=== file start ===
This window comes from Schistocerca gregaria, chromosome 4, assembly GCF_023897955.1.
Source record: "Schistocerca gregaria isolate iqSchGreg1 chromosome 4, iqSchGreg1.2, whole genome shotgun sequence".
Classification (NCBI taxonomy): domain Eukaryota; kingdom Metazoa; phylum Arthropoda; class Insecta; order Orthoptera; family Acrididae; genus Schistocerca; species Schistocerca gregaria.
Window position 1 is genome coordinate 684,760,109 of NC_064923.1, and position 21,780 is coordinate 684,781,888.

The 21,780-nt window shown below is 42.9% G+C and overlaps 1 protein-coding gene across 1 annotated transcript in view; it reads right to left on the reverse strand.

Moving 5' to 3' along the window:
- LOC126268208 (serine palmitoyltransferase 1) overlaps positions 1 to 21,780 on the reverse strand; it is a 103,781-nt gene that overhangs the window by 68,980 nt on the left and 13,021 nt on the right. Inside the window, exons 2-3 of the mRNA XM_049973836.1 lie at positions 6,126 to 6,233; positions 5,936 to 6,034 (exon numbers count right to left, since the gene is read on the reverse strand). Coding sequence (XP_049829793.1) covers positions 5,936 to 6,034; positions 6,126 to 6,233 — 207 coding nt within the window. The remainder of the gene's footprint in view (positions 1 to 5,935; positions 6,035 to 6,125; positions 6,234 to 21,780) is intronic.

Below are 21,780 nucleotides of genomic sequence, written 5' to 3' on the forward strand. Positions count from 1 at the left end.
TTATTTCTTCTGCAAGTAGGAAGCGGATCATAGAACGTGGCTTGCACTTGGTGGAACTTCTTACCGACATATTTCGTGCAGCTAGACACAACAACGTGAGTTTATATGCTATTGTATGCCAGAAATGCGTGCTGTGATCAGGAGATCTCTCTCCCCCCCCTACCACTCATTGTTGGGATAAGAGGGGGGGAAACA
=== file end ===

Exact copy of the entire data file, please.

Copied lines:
This window comes from Schistocerca gregaria, chromosome 4, assembly GCF_023897955.1.
Source record: "Schistocerca gregaria isolate iqSchGreg1 chromosome 4, iqSchGreg1.2, whole genome shotgun sequence".
Classification (NCBI taxonomy): domain Eukaryota; kingdom Metazoa; phylum Arthropoda; class Insecta; order Orthoptera; family Acrididae; genus Schistocerca; species Schistocerca gregaria.
Window position 1 is genome coordinate 684,760,109 of NC_064923.1, and position 21,780 is coordinate 684,781,888.

The 21,780-nt window shown below is 42.9% G+C and overlaps 1 protein-coding gene across 1 annotated transcript in view; it reads right to left on the reverse strand.

Moving 5' to 3' along the window:
- LOC126268208 (serine palmitoyltransferase 1) overlaps positions 1 to 21,780 on the reverse strand; it is a 103,781-nt gene that overhangs the window by 68,980 nt on the left and 13,021 nt on the right. Inside the window, exons 2-3 of the mRNA XM_049973836.1 lie at positions 6,126 to 6,233; positions 5,936 to 6,034 (exon numbers count right to left, since the gene is read on the reverse strand). Coding sequence (XP_049829793.1) covers positions 5,936 to 6,034; positions 6,126 to 6,233 — 207 coding nt within the window. The remainder of the gene's footprint in view (positions 1 to 5,935; positions 6,035 to 6,125; positions 6,234 to 21,780) is intronic.

Below are 21,780 nucleotides of genomic sequence, written 5' to 3' on the forward strand. Positions count from 1 at the left end.
TTATTTCTTCTGCAAGTAGGAAGCGGATCATAGAACGTGGCTTGCACTTGGTGGAACTTCTTACCGACATATTTCGTGCAGCTAGACACAACAACGTGAGTTTATATGCTATTGTATGCCAGAAATGCGTGCTGTGATCAGGAGATCTCTCTCCCCCCCCTACCACTCATTGTTGGGATAAGAGGGGGGGAAACA